Why should axing due process stop with the Second Amendment?

On a hundred-year time scale you have more to fear from an unaccountable government than you do from radical Islam. A bureaucracy empowered to place you on a list where your rights can be excised or suspended will follow the inevitable path of all government agencies and programs: its scope will grow, it will become more opaque and resistant to oversight, and it will resist reform at every moment. Islamic terrorists have signifiers, tells, and structures we can attack with either our intelligence services or military options. Government agencies are nearly impervious to all forms of challenge.

The list that denies a potential terrorist the right to buy a gun today may expand to animal rights activists or Black Lives Matter protestors or anti-abortion campaigners tomorrow, all depending on the whim of the executive or even some a nameless bureaucrat. A list that stops you from boarding a plane today is a list that might deny you a license to drive, speak, or vote tomorrow.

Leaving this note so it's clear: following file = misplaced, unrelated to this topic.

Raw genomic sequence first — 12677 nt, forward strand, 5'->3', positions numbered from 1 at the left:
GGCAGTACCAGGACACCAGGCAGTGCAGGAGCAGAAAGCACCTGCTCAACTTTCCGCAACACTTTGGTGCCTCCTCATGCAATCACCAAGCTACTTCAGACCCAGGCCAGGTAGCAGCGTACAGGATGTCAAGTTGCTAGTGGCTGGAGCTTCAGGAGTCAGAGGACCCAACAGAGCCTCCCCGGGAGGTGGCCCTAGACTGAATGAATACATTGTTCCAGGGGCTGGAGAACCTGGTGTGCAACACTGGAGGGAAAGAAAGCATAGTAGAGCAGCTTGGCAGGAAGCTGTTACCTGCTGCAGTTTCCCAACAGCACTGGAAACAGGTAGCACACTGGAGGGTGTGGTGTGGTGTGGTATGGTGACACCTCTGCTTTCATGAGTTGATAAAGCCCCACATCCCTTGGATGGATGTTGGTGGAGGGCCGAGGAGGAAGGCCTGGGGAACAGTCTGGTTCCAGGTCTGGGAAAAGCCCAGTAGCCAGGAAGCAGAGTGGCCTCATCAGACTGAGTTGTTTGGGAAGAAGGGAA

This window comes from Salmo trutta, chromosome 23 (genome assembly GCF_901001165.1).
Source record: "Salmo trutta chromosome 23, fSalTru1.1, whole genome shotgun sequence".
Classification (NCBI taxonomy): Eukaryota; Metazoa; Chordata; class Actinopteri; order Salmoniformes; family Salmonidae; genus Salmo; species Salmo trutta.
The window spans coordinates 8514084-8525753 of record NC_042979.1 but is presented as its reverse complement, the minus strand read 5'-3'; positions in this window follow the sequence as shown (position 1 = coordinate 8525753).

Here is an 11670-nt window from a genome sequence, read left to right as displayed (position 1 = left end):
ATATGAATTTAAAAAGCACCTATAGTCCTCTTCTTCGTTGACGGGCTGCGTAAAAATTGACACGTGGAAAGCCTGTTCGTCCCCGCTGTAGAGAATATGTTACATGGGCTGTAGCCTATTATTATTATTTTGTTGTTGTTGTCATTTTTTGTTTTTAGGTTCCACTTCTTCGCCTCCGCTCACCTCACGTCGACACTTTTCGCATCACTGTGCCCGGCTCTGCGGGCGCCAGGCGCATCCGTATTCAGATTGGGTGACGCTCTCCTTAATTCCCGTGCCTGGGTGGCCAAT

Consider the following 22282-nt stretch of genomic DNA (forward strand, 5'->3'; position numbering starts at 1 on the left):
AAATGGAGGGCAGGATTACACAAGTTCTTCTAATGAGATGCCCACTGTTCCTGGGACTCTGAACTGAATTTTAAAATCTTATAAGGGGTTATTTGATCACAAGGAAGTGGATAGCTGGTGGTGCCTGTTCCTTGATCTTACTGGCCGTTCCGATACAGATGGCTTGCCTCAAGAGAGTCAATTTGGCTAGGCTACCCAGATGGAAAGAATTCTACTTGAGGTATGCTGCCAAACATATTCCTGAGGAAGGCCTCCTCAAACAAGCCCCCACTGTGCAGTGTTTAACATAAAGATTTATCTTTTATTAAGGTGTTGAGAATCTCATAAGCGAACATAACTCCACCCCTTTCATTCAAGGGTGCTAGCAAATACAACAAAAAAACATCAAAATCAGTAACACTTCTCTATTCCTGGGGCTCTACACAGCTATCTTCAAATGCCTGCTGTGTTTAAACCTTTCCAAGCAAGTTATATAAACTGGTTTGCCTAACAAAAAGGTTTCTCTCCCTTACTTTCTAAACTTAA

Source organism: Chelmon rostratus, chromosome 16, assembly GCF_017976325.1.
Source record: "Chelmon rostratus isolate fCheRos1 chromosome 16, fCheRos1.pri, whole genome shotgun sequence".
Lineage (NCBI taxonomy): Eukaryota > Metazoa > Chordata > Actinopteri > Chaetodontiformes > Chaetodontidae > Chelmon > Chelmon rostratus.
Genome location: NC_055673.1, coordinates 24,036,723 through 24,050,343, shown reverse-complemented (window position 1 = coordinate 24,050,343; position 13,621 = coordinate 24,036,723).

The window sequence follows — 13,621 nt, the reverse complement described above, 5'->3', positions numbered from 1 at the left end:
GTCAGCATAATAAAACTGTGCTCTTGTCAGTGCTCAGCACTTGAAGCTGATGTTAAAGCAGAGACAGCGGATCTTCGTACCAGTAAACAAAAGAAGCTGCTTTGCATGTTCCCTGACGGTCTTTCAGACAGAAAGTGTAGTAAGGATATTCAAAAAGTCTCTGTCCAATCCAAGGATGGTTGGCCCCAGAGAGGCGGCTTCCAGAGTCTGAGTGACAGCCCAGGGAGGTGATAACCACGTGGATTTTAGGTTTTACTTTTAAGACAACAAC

The failure in Orlando wasn’t about guns; it was about law enforcement lacking the motivation and the tools to keep an eye on people sending every red-alert signal in the book. It was about failing to persistently target and track bad actors. It was about the FBI lacking either the will or the resources to monitor and follow Omar Mateen, despite feeling so strongly about him that they attempted to entrap him in the kind of terrorist act he later committed. He was an extremist well before he became a terrorist.

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